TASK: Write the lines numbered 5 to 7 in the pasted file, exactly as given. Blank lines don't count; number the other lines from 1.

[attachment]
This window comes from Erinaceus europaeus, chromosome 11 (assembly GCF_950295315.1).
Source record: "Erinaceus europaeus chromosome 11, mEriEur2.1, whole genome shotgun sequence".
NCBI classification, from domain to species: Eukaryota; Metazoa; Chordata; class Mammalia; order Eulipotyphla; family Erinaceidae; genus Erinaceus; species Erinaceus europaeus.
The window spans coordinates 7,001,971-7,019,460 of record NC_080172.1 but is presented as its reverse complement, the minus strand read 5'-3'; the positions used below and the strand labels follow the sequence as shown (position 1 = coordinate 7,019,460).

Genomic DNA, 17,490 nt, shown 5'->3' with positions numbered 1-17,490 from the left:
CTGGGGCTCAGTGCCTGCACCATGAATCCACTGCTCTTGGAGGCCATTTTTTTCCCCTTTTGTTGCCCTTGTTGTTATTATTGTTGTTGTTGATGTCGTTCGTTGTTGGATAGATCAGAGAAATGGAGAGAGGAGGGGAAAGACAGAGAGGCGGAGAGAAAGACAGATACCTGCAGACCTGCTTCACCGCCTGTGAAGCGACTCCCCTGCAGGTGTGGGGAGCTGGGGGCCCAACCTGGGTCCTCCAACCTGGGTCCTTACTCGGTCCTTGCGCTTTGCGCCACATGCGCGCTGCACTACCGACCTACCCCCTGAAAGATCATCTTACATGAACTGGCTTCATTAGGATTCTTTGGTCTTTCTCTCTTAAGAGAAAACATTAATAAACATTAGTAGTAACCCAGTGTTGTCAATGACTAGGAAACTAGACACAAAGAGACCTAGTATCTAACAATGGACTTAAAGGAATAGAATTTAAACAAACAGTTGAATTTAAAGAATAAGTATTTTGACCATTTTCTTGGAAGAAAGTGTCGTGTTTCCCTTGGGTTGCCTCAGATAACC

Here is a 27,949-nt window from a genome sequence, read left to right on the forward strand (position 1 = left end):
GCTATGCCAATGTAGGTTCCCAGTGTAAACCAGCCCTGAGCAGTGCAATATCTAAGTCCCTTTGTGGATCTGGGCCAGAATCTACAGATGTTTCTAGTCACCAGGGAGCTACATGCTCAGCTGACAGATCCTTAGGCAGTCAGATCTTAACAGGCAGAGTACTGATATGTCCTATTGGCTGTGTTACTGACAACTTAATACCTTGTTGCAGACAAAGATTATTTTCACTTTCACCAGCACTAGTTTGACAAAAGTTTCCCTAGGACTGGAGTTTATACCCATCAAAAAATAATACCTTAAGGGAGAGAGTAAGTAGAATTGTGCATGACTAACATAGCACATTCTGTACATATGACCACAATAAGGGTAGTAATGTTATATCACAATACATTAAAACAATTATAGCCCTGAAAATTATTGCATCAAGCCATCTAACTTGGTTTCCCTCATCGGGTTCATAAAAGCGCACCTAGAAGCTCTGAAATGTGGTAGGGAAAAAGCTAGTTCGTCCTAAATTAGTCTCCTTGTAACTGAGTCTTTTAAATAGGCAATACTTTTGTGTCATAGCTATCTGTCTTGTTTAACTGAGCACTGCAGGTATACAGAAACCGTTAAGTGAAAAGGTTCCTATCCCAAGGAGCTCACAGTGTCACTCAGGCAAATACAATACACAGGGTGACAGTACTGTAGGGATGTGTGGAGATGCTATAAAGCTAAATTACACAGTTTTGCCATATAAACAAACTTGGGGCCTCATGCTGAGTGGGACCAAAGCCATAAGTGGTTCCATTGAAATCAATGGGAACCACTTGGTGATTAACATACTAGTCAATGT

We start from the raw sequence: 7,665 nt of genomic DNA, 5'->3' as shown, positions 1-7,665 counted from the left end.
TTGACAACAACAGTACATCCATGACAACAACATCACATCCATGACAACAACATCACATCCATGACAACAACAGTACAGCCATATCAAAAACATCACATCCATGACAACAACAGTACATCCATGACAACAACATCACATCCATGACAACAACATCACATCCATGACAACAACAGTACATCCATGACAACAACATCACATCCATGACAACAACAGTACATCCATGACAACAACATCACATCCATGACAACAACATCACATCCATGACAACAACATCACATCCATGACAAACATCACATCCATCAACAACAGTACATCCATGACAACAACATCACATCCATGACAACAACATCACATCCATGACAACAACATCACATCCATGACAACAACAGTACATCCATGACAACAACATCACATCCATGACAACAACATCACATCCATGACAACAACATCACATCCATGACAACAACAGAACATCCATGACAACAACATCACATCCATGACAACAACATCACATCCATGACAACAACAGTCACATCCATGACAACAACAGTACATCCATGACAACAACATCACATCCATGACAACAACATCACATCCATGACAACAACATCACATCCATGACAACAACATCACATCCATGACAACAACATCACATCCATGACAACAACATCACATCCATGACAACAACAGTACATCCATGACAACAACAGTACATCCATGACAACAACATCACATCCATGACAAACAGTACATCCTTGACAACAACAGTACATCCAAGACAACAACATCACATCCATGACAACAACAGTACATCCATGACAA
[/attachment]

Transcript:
Genomic DNA, 17,490 nt, shown 5'->3' with positions numbered 1-17,490 from the left:
CTGGGGCTCAGTGCCTGCACCATGAATCCACTGCTCTTGGAGGCCATTTTTTTCCCCTTTTGTTGCCCTTGTTGTTATTATTGTTGTTGTTGATGTCGTTCGTTGTTGGATAGATCAGAGAAATGGAGAGAGGAGGGGAAAGACAGAGAGGCGGAGAGAAAGACAGATACCTGCAGACCTGCTTCACCGCCTGTGAAGCGACTCCCCTGCAGGTGTGGGGAGCTGGGGGCCCAACCTGGGTCCTCCAACCTGGGTCCTTACTCGGTCCTTGCGCTTTGCGCCACATGCGCGCTGCACTACCGACCTACCCCCTGAAAGATCATCTTACATGAACTGGCTTCATTAGGATTCTTTGGTCTTTCTCTCTTAAGAGAAAACATTAATAAACATTAGTAGTAACCCAGTGTTGTCAATGACTAGGAAACTAGACACAAAGAGACCTAGTATCTAACAATGGACTTAAAGGAATAGAATTTAAACAAACAGTTGAATTTAAAGAATAAGTATTTTGACCATTTTCTTGGAAGAAAGTGTCGTGTTTCCCTTGGGTTGCCTCAGATAACC

Here is a 27,949-nt window from a genome sequence, read left to right on the forward strand (position 1 = left end):